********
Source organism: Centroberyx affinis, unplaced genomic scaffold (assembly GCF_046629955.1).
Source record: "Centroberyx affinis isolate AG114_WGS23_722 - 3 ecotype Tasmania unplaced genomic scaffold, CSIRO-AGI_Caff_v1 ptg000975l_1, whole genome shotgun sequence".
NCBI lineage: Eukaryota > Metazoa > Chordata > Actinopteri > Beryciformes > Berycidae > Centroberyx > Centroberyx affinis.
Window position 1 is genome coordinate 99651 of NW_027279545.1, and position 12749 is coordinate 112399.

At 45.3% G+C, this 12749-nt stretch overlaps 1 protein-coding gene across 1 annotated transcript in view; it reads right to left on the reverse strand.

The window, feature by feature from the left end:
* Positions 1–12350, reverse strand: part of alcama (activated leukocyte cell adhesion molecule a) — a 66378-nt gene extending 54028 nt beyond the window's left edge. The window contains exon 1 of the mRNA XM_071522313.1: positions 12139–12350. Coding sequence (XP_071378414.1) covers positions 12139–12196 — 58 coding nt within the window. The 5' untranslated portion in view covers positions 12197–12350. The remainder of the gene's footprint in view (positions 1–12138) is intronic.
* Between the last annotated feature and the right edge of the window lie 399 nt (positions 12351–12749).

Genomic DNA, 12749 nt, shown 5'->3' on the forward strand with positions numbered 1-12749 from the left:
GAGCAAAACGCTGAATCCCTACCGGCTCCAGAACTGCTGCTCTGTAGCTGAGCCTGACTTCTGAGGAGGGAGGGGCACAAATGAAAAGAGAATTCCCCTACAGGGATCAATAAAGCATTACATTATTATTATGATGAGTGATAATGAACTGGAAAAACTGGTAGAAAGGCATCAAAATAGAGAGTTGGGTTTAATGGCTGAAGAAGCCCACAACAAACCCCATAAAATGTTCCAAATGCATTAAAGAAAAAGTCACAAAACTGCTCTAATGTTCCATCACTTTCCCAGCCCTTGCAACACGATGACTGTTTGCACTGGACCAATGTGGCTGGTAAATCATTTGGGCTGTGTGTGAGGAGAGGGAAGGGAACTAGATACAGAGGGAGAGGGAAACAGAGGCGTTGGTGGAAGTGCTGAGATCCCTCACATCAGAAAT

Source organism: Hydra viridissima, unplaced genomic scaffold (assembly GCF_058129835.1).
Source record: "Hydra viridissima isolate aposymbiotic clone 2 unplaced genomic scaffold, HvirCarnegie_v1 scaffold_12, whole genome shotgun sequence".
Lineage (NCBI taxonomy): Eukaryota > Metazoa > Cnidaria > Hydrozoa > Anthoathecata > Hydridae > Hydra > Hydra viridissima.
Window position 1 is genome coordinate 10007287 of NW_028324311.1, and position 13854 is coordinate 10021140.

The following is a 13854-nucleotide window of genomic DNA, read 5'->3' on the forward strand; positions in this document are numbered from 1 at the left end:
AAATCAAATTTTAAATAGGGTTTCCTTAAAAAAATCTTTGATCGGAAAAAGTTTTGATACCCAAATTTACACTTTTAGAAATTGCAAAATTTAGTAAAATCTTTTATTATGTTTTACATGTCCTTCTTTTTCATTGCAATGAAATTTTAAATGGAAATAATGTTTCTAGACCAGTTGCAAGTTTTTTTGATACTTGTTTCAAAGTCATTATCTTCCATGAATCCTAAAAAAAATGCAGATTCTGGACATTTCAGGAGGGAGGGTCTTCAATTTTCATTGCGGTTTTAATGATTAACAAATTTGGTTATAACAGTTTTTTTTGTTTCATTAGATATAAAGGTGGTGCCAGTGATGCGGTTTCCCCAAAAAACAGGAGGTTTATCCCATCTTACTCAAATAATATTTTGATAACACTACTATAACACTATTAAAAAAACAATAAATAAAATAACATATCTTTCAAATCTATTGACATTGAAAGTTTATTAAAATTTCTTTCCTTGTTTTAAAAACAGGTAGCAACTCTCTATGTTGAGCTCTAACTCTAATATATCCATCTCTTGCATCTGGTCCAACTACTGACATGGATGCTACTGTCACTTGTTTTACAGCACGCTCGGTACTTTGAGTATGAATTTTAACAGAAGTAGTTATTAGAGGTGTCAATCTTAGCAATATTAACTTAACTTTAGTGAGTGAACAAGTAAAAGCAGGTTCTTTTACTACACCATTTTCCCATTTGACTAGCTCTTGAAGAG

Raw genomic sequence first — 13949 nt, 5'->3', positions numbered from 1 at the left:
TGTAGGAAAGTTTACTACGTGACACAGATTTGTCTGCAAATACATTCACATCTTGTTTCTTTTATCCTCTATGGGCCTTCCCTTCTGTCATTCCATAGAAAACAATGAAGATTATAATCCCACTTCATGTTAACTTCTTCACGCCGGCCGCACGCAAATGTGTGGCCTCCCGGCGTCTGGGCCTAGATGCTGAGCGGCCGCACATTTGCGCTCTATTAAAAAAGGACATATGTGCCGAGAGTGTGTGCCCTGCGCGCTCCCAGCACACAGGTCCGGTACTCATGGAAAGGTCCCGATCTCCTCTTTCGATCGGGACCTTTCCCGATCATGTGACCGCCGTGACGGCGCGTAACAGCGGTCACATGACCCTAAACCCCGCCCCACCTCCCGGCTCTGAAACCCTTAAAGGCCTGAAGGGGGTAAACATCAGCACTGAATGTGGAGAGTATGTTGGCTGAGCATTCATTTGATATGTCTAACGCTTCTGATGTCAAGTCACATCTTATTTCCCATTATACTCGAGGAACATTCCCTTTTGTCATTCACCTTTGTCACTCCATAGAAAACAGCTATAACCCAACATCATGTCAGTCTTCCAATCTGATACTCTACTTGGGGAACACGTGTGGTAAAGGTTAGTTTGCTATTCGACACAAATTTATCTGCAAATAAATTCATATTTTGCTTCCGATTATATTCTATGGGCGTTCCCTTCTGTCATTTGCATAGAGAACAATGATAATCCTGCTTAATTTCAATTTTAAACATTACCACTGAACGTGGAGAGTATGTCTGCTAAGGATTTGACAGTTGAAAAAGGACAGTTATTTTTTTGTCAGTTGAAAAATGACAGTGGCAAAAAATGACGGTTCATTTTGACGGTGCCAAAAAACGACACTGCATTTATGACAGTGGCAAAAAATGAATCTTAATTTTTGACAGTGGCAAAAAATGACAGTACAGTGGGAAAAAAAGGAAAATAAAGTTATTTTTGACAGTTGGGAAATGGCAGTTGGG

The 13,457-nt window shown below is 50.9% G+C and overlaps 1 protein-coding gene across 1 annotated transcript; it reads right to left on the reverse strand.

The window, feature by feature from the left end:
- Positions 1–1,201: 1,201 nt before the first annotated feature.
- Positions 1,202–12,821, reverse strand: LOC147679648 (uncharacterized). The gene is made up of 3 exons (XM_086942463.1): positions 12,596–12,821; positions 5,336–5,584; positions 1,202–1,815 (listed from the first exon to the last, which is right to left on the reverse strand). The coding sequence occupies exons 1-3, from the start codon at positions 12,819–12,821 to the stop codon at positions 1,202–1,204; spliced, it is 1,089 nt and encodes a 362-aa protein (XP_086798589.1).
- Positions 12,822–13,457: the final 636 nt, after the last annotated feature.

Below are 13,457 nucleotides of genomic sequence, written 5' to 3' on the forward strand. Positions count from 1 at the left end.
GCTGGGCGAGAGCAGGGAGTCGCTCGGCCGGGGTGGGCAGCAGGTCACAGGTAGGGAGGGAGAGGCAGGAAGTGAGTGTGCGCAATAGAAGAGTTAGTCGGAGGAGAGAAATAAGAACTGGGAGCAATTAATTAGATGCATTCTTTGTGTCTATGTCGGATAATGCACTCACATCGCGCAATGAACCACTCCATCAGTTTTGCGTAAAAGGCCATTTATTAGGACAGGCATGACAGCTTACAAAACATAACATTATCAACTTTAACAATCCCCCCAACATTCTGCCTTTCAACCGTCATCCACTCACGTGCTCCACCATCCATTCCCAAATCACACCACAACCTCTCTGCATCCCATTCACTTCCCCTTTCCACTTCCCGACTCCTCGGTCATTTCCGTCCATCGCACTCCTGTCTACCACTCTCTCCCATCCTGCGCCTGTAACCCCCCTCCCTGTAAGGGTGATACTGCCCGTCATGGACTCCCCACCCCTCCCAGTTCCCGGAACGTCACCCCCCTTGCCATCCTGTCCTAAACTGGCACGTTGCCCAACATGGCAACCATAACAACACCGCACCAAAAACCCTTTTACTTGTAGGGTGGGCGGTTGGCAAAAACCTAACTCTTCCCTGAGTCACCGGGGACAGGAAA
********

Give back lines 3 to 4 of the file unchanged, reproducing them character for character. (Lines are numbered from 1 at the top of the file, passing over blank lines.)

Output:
NCBI lineage: Eukaryota > Metazoa > Chordata > Actinopteri > Beryciformes > Berycidae > Centroberyx > Centroberyx affinis.
Window position 1 is genome coordinate 99651 of NW_027279545.1, and position 12749 is coordinate 112399.